Here’s a fictional scenario: You and two of your coworkers meet for dinner one evening after work. Soon, the conversation turns to how easy it would be to defraud your employer out of a large amount of money. The three of you plan out the various elements of this “conspiracy” and then head home for the night.
You never imagined that the discussion was serious, simply believing it was an amusing way to pass the time. Your coworkers, however, take steps to commit this white-collar crime. Perhaps they hack into the boss’s computer to retrieve passwords or other data that would allow the three of you to access the company’s financial accounts.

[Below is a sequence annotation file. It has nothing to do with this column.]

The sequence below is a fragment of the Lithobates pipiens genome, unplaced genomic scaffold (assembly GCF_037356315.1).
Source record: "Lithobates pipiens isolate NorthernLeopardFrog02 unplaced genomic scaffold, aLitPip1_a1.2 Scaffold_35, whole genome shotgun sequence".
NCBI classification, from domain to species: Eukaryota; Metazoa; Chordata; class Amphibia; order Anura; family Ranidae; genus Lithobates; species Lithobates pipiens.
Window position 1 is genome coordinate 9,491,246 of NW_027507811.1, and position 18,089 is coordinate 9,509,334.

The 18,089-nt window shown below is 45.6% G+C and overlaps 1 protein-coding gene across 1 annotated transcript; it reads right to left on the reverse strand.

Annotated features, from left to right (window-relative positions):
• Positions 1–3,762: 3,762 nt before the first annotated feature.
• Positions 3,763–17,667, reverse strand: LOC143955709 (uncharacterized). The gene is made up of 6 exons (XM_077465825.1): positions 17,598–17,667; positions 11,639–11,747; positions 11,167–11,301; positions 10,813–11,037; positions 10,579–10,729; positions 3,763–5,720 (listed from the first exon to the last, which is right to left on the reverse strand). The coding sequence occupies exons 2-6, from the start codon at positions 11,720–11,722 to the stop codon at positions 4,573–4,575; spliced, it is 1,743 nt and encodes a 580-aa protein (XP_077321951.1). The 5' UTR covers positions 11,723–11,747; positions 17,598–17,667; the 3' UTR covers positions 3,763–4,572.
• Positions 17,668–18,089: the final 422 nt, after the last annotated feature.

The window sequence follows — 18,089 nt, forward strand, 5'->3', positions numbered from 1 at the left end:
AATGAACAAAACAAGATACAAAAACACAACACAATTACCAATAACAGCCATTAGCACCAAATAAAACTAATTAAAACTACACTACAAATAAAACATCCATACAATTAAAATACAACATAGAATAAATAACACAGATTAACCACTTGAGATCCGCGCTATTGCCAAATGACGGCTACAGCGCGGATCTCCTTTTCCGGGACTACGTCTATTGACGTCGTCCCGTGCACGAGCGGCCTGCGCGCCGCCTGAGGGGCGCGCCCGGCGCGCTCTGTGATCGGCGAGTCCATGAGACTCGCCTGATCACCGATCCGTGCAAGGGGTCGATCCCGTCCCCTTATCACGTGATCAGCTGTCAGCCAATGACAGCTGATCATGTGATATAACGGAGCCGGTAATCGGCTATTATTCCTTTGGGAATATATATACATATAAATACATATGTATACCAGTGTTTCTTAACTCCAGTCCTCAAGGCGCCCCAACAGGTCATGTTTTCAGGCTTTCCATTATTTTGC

Unfortunately, your would-be co-conspirators leave a digital trail and before you know it, you find yourself under arrest for conspiracy to commit a crime. Your first thought is that you have nothing to worry about since no crime occurred.
Is this the right approach? No, if this scenario were true, you would be in serious trouble to be perfectly honest. Under Minnesota statutes, no crime needs to occur to face an arrest on conspiracy charges. The alleged intent to defraud your employer out of significant financial assets is almost as serious as committing the crime.
A far better approach is to take the matter seriously and begin protecting yourself from prosecution and conviction right away. A criminal defense attorney can fill a valuable role in preserving your freedom and your way of life.
Tell your attorney exactly what happened between you and your coworkers. This honest discussion will pave the way for you and your lawyer to create a solid defense. In the end, you may overcome the charges altogether or at least have the charges against you reduced.